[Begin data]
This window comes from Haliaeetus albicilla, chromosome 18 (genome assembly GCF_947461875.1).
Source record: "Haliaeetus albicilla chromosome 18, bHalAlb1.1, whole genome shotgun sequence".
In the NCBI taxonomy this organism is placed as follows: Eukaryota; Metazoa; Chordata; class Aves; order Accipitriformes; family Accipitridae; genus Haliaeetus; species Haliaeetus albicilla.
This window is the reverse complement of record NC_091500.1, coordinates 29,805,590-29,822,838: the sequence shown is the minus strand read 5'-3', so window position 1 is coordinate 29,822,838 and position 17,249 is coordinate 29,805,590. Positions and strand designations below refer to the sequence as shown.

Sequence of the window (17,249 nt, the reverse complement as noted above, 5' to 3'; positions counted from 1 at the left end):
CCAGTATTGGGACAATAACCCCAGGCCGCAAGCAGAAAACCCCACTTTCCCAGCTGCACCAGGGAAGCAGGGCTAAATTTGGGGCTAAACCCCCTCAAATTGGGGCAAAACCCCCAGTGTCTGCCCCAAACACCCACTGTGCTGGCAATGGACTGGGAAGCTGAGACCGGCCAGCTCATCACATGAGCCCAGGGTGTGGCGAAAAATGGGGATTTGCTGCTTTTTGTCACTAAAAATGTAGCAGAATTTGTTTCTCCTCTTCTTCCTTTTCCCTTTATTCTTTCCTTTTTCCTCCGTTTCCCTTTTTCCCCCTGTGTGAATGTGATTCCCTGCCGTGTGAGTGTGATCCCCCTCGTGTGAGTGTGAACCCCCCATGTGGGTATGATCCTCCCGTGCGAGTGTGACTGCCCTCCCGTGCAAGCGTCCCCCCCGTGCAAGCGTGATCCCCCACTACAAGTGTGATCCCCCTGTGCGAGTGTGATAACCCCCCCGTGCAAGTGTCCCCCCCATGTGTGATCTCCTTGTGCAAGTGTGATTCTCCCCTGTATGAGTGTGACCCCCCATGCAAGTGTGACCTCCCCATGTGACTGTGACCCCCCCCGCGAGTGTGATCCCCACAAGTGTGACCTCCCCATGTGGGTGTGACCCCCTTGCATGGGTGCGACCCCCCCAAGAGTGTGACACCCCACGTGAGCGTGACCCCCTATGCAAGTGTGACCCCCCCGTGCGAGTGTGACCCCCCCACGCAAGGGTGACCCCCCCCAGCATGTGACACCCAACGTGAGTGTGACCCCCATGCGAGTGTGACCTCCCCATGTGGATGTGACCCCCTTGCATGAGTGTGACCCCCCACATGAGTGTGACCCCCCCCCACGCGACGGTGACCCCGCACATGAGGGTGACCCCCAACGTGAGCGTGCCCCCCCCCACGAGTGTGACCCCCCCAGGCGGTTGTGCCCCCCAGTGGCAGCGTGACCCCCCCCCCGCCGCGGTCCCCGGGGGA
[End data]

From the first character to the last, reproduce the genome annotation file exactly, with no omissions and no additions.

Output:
This window comes from Haliaeetus albicilla, chromosome 18 (genome assembly GCF_947461875.1).
Source record: "Haliaeetus albicilla chromosome 18, bHalAlb1.1, whole genome shotgun sequence".
In the NCBI taxonomy this organism is placed as follows: Eukaryota; Metazoa; Chordata; class Aves; order Accipitriformes; family Accipitridae; genus Haliaeetus; species Haliaeetus albicilla.
This window is the reverse complement of record NC_091500.1, coordinates 29,805,590-29,822,838: the sequence shown is the minus strand read 5'-3', so window position 1 is coordinate 29,822,838 and position 17,249 is coordinate 29,805,590. Positions and strand designations below refer to the sequence as shown.

Sequence of the window (17,249 nt, the reverse complement as noted above, 5' to 3'; positions counted from 1 at the left end):
CCAGTATTGGGACAATAACCCCAGGCCGCAAGCAGAAAACCCCACTTTCCCAGCTGCACCAGGGAAGCAGGGCTAAATTTGGGGCTAAACCCCCTCAAATTGGGGCAAAACCCCCAGTGTCTGCCCCAAACACCCACTGTGCTGGCAATGGACTGGGAAGCTGAGACCGGCCAGCTCATCACATGAGCCCAGGGTGTGGCGAAAAATGGGGATTTGCTGCTTTTTGTCACTAAAAATGTAGCAGAATTTGTTTCTCCTCTTCTTCCTTTTCCCTTTATTCTTTCCTTTTTCCTCCGTTTCCCTTTTTCCCCCTGTGTGAATGTGATTCCCTGCCGTGTGAGTGTGATCCCCCTCGTGTGAGTGTGAACCCCCCATGTGGGTATGATCCTCCCGTGCGAGTGTGACTGCCCTCCCGTGCAAGCGTCCCCCCCGTGCAAGCGTGATCCCCCACTACAAGTGTGATCCCCCTGTGCGAGTGTGATAACCCCCCCGTGCAAGTGTCCCCCCCATGTGTGATCTCCTTGTGCAAGTGTGATTCTCCCCTGTATGAGTGTGACCCCCCATGCAAGTGTGACCTCCCCATGTGACTGTGACCCCCCCCGCGAGTGTGATCCCCACAAGTGTGACCTCCCCATGTGGGTGTGACCCCCTTGCATGGGTGCGACCCCCCCAAGAGTGTGACACCCCACGTGAGCGTGACCCCCTATGCAAGTGTGACCCCCCCGTGCGAGTGTGACCCCCCCACGCAAGGGTGACCCCCCCCAGCATGTGACACCCAACGTGAGTGTGACCCCCATGCGAGTGTGACCTCCCCATGTGGATGTGACCCCCTTGCATGAGTGTGACCCCCCACATGAGTGTGACCCCCCCCCACGCGACGGTGACCCCGCACATGAGGGTGACCCCCAACGTGAGCGTGCCCCCCCCCACGAGTGTGACCCCCCCAGGCGGTTGTGCCCCCCAGTGGCAGCGTGACCCCCCCCCCGCCGCGGTCCCCGGGGGA